Feel free to play around with the charts below, they are fully interactive.

The huggingface embeddings do come with a downside however.

The huggingface embeddings are much slower. Notice the log-scale on the y-axis and note how the there's a big upfront calculation cost even for only 100 training examples. These results ran on a modern server and it can take up to 8 minutes to train/process only 8000 datapoints. This pales in comparison to the other approaches. That said, we're rapid prototyping here so we should keep in mind that we might be able to the compute time down if we build directly on top of hugginface.

We also see that the train performance keeps increasing while the test performance starts to flatten. If we were to increase the train set further we might need to keep beware of overfitting.

## Conclusion¶

Maybe the huggingface results look promising, maybe the compute time is a concern for you or maybe you've got a use-case where you need even more predictive power. Either way, we hope you see the potential for this library when it comes to rapid prototyping. The goal here wasn't to be "state of the art". Rather; whatlies allows you to try out a whole bunch of embeddings relatively quickly so you don't need to worry about integrating with all sorts of embedding backends when you're just starting out. This benchmark alone should not be considered as "enough" evidence to put a model into production, but it might be enough evidence to continue iterating.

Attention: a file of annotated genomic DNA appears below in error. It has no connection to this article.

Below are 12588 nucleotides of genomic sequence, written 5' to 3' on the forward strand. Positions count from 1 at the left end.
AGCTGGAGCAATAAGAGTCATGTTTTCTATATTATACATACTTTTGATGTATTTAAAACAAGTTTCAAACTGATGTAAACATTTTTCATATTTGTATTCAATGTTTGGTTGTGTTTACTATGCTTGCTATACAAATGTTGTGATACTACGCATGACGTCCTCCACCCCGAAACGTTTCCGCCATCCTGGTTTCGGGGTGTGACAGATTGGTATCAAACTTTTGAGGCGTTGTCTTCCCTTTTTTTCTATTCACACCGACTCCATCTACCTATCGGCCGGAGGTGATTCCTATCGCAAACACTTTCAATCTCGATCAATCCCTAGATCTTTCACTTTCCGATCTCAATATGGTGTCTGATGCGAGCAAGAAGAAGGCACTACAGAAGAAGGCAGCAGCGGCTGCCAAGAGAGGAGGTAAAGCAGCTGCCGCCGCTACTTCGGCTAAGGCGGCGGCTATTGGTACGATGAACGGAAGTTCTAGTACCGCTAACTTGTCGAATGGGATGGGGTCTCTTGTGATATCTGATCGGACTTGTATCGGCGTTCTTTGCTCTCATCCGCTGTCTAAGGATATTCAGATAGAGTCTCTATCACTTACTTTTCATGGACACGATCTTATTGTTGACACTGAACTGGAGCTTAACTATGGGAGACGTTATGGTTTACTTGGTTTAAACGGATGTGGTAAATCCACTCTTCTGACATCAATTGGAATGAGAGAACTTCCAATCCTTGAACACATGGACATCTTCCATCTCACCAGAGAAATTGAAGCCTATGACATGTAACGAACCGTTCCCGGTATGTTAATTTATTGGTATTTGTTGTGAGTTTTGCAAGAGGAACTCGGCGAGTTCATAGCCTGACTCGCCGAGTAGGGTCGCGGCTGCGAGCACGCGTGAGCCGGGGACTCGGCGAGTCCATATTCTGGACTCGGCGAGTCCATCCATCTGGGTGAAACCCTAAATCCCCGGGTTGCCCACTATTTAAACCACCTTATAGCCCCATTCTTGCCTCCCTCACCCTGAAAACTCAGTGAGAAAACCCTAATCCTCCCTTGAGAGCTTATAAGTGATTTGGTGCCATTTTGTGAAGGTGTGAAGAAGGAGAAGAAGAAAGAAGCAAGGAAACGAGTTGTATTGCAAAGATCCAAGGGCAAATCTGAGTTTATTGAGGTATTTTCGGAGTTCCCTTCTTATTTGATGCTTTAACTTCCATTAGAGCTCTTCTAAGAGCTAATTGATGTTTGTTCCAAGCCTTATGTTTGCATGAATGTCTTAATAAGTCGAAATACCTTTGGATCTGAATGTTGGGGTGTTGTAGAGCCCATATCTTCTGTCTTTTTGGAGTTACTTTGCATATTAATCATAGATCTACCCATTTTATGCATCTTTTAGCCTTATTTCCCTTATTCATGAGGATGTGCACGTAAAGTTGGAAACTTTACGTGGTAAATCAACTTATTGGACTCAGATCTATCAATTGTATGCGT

If you're curious about extending this benchmark; feel absolutely free! You might want to try out the LaBSELanguage. It's a multi-language model that should support 100+ languages. We'd also love to hear if there's useful tricks we're missing out on. We're especially keen to hear if there's tools missing for Non-English language.

If you're interested in running this notebook yourself, you can download it here.